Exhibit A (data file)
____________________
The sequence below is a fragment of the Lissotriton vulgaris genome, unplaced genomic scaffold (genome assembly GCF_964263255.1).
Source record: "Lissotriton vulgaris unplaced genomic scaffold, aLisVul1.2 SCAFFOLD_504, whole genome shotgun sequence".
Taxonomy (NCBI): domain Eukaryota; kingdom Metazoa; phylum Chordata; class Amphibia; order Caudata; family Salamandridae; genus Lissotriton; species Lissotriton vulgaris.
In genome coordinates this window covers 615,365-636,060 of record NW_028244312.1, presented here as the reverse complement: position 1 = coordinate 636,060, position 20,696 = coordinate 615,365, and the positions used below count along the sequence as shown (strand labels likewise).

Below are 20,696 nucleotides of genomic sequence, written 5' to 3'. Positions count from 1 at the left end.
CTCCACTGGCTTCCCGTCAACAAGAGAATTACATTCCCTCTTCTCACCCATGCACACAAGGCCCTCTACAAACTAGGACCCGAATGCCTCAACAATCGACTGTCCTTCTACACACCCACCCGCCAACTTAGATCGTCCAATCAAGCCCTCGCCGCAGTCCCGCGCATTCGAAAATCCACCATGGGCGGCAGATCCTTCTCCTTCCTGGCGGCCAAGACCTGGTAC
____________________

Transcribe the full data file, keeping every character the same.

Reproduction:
The sequence below is a fragment of the Lissotriton vulgaris genome, unplaced genomic scaffold (genome assembly GCF_964263255.1).
Source record: "Lissotriton vulgaris unplaced genomic scaffold, aLisVul1.2 SCAFFOLD_504, whole genome shotgun sequence".
Taxonomy (NCBI): domain Eukaryota; kingdom Metazoa; phylum Chordata; class Amphibia; order Caudata; family Salamandridae; genus Lissotriton; species Lissotriton vulgaris.
In genome coordinates this window covers 615,365-636,060 of record NW_028244312.1, presented here as the reverse complement: position 1 = coordinate 636,060, position 20,696 = coordinate 615,365, and the positions used below count along the sequence as shown (strand labels likewise).

Below are 20,696 nucleotides of genomic sequence, written 5' to 3'. Positions count from 1 at the left end.
CTCCACTGGCTTCCCGTCAACAAGAGAATTACATTCCCTCTTCTCACCCATGCACACAAGGCCCTCTACAAACTAGGACCCGAATGCCTCAACAATCGACTGTCCTTCTACACACCCACCCGCCAACTTAGATCGTCCAATCAAGCCCTCGCCGCAGTCCCGCGCATTCGAAAATCCACCATGGGCGGCAGATCCTTCTCCTTCCTGGCGGCCAAGACCTGGTAC